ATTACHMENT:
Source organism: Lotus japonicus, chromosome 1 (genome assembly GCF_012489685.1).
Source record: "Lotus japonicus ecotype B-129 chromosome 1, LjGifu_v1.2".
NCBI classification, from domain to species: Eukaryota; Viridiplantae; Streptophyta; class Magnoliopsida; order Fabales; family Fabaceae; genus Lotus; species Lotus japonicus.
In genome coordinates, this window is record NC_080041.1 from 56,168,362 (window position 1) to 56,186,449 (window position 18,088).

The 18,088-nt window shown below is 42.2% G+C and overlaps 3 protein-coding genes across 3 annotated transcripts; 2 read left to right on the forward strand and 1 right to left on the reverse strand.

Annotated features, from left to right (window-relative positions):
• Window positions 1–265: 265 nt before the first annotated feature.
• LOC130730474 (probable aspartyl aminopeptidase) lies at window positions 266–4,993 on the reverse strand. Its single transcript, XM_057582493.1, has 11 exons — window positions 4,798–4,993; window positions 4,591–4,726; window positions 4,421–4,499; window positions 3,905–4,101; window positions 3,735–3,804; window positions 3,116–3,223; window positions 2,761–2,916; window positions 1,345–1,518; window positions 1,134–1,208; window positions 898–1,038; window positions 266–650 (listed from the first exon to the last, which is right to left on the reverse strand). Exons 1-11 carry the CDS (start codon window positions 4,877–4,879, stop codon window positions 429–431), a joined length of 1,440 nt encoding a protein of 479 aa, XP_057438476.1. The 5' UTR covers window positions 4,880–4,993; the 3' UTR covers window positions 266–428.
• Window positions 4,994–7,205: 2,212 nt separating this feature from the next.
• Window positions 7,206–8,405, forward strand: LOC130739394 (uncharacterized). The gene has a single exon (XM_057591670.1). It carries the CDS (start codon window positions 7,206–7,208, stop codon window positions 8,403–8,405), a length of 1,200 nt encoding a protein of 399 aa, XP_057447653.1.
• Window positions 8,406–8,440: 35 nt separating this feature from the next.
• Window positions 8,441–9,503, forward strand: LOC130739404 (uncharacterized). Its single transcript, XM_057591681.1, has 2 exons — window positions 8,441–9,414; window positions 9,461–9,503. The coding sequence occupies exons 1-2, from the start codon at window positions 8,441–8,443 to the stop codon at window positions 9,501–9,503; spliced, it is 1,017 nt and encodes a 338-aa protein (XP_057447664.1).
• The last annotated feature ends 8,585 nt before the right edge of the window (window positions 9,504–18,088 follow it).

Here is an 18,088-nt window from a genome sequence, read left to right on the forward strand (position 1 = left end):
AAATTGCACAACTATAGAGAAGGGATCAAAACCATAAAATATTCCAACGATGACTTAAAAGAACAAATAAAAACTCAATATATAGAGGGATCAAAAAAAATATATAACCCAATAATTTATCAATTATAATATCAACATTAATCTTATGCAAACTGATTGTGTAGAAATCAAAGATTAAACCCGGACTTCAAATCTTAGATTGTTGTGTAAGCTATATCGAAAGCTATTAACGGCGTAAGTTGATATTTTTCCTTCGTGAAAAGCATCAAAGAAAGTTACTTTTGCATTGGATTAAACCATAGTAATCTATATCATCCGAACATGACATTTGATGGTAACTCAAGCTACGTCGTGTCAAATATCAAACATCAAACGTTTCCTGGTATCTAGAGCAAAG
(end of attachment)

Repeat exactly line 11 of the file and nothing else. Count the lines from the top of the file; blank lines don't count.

• Window positions 8,406–8,440: 35 nt separating this feature from the next.